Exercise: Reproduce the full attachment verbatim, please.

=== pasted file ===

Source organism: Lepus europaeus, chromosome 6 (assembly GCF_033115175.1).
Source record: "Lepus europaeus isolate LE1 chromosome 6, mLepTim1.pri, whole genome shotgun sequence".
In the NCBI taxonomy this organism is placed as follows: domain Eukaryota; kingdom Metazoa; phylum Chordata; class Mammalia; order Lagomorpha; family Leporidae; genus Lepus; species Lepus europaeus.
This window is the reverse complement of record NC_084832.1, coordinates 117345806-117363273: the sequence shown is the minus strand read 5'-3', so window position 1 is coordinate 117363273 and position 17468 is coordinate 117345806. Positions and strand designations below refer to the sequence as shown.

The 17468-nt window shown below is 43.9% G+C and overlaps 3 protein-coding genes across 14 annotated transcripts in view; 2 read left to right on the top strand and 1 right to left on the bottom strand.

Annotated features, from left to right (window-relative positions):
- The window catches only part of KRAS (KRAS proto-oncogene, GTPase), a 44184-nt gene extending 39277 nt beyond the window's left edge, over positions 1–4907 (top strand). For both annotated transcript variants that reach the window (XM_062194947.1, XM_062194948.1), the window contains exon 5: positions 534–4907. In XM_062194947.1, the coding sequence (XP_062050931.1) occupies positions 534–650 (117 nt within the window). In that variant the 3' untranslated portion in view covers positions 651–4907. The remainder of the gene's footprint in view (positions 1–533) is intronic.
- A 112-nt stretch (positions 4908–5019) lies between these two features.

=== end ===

Source organism: Lepus europaeus, chromosome 6 (assembly GCF_033115175.1).
Source record: "Lepus europaeus isolate LE1 chromosome 6, mLepTim1.pri, whole genome shotgun sequence".
In the NCBI taxonomy this organism is placed as follows: domain Eukaryota; kingdom Metazoa; phylum Chordata; class Mammalia; order Lagomorpha; family Leporidae; genus Lepus; species Lepus europaeus.
This window is the reverse complement of record NC_084832.1, coordinates 117345806-117363273: the sequence shown is the minus strand read 5'-3', so window position 1 is coordinate 117363273 and position 17468 is coordinate 117345806. Positions and strand designations below refer to the sequence as shown.

The 17468-nt window shown below is 43.9% G+C and overlaps 3 protein-coding genes across 14 annotated transcripts in view; 2 read left to right on the top strand and 1 right to left on the bottom strand.

Annotated features, from left to right (window-relative positions):
- The window catches only part of KRAS (KRAS proto-oncogene, GTPase), a 44184-nt gene extending 39277 nt beyond the window's left edge, over positions 1–4907 (top strand). For both annotated transcript variants that reach the window (XM_062194947.1, XM_062194948.1), the window contains exon 5: positions 534–4907. In XM_062194947.1, the coding sequence (XP_062050931.1) occupies positions 534–650 (117 nt within the window). In that variant the 3' untranslated portion in view covers positions 651–4907. The remainder of the gene's footprint in view (positions 1–533) is intronic.
- A 112-nt stretch (positions 4908–5019) lies between these two features.